For a bit of culture, we took the Metro to the National Archives. The tour was led by two of our bilingual professors, Rolando McFarlane and Danae Brugiati.
This fabulous building with wide halls and a marble staircase houses the documentary heritage of Panama. The Archives, created in 1912 by President Porras, is charged with preserving and safeguarding documentary material of national importance.
We met our guide after we signed in at the entrance. He led us through many of the sections that record, digitize, conserve and restore various documents, including maps, blueprints, letters and legal papers.
Some of the papers are in bad condition on arrival. One folder contained documents that looked like lace so severe was in insect damage. We were shown how papers like these are conserved. A technician led us through the process of washing, encasing, then drying a document that was missing its top section. This was hands-on. We each helped with steps in the process. Cellulose is used, not plastic, for lamination. Once done, the document can be handled without further damage.
Most workers studied conservation at university. However, the man who binds books a different history. He told us he started as a janitor but showed interest in what he saw. Over about a 6 month period, they taught him how to bind books. He also learned how to set type and stamp titles on their covers with gold or blue foil. Now he has a permanent, skilled position.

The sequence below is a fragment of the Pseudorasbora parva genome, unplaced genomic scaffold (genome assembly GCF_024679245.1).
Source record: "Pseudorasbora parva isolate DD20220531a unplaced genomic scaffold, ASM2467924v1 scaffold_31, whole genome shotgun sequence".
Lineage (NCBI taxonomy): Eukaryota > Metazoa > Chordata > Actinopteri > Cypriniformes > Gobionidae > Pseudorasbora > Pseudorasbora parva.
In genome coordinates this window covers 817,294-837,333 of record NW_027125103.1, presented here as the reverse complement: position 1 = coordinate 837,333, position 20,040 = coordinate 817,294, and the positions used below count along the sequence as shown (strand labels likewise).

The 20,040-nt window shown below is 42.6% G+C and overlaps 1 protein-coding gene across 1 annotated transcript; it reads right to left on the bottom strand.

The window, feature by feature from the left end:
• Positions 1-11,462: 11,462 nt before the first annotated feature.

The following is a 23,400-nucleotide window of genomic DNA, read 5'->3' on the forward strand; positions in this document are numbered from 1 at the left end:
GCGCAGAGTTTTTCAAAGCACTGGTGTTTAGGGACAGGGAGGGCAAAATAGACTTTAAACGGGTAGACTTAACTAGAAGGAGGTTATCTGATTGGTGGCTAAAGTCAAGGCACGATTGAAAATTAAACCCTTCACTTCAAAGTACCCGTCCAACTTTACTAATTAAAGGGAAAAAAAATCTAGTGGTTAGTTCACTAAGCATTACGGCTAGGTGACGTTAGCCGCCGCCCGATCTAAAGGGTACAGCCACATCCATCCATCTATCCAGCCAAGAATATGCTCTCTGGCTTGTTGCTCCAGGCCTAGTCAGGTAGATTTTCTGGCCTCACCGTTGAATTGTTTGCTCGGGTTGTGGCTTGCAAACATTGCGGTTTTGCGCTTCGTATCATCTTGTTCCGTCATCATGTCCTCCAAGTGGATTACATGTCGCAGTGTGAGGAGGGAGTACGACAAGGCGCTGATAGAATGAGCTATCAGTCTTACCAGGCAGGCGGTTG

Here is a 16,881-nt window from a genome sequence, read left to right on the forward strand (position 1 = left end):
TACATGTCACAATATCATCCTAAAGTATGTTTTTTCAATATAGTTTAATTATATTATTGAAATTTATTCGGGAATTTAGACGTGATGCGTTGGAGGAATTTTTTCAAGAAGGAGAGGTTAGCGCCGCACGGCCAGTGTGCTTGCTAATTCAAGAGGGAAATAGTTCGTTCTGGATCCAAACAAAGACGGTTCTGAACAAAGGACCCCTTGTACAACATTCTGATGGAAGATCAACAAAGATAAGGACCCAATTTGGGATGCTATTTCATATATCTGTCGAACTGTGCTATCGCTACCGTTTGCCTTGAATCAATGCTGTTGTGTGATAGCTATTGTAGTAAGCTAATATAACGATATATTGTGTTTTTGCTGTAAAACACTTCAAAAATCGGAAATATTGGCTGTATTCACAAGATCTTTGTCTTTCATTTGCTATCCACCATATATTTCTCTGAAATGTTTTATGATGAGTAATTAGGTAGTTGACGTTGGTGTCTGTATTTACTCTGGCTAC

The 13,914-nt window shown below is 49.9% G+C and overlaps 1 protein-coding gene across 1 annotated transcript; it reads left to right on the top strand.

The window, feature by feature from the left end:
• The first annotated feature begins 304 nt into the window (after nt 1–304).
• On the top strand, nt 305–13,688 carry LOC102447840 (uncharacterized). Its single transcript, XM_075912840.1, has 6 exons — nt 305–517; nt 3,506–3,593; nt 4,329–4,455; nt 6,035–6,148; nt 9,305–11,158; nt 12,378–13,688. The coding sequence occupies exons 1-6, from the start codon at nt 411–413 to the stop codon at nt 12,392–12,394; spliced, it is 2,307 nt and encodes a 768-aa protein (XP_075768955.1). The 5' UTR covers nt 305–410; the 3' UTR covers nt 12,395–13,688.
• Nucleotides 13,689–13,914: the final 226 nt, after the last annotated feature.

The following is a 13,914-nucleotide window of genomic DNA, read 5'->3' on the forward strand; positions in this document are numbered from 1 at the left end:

Everyone we met was friendly and full of information and readily answered questions. They take pride in their work. Best conservation practices are used.
The Archives digitizes the documents it receives and makes these available to the public. This includes genealogical information , even including the U.S. servicemen and their families who were stationed here during WWII.
Our last stop was the library where members of the public can conduct research. Three met men were researching data for their projects at the time we were there. Each told us a bit about what they were doing but went right back to work as we left.
Another great experience arranged for the students of our Spanish Panama Language School.